Bat Rays Are Sentient Ravioli of the Sea

Image: Monterey Bay Aquarium
Image: Monterey Bay Aquarium

The superorder Batoidea, commonly known as “rays,” is full of stingy cuties. The bat ray (Myliobatis californica) is especially adorable, and tragically underrated. This week on Animals Are Good, we’re highlighting these happy little sea flaps and their unusual eating habits.


As their scientific name suggests, bat rays live along the waters of the west coast of the United States at depths of up to 165 feet (50 meters). While the babies look like tiny ravioli, bat rays can get to about 6 feet (1.8 meters) in length and weigh 210 lb (95 kg) once they’re fully grown.

In the wild, bat rays feast on mollusks, crustaceans, and small fish swimming along the sea floor, their preferred habitat. Bats use their strong teeth to crush clams, which they spit out and pick apart for the fleshy pieces.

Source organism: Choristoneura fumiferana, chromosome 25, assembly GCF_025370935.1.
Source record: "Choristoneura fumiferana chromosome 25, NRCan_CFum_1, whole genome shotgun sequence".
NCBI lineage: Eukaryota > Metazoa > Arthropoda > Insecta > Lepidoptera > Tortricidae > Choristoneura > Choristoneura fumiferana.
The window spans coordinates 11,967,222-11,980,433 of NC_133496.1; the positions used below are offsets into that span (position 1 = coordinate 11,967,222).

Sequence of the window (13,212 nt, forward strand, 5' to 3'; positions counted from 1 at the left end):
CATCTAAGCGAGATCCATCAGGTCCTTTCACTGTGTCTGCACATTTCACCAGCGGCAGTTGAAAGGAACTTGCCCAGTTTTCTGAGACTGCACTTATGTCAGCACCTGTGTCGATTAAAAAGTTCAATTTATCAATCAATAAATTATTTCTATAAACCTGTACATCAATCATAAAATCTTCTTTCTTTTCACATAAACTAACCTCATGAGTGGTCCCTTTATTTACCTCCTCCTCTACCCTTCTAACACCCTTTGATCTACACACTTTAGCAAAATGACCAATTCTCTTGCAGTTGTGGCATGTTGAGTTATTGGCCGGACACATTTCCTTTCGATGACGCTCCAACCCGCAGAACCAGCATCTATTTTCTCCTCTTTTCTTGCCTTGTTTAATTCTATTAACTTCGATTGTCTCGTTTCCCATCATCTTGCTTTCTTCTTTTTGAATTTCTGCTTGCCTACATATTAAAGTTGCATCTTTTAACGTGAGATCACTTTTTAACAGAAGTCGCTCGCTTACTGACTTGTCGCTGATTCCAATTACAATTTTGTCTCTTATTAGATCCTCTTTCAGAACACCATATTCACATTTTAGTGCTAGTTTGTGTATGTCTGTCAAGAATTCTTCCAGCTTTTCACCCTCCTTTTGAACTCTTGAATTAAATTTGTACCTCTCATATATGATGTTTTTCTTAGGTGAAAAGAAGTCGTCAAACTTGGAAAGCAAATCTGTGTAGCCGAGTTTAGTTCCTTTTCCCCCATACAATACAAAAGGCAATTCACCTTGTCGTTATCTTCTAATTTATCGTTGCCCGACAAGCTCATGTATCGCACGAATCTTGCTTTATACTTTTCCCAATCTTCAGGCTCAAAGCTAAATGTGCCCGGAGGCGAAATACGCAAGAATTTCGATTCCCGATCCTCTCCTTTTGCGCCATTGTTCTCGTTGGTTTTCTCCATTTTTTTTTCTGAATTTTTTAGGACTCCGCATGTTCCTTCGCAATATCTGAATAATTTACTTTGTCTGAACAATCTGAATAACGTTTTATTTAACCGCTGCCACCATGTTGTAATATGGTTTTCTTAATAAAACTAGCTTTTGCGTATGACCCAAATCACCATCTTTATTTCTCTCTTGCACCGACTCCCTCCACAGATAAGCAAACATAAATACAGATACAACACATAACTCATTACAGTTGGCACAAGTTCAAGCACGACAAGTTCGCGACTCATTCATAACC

At the Monterey Bay Aquarium, caretakers give baby bats—or “pups”—fresh chunks of fish to eat. The baby bats are able to use their plate-like teeth to chow down on fish chunks, which, as a video the aquarium recently posted to YouTube shows, is even cuter than you think.

Bat rays can sting, just not with the same force as some of their relatives can. According to Aquarium of the Pacific, “While the sting of a bat ray is painful, it is not usually serious.” They’re doing their best and that’s all that matters.

We love these little pups just the way they are, inefficient stingers and all.

Space Writer, Gizmodo



And like other rays they look like happy faces from below.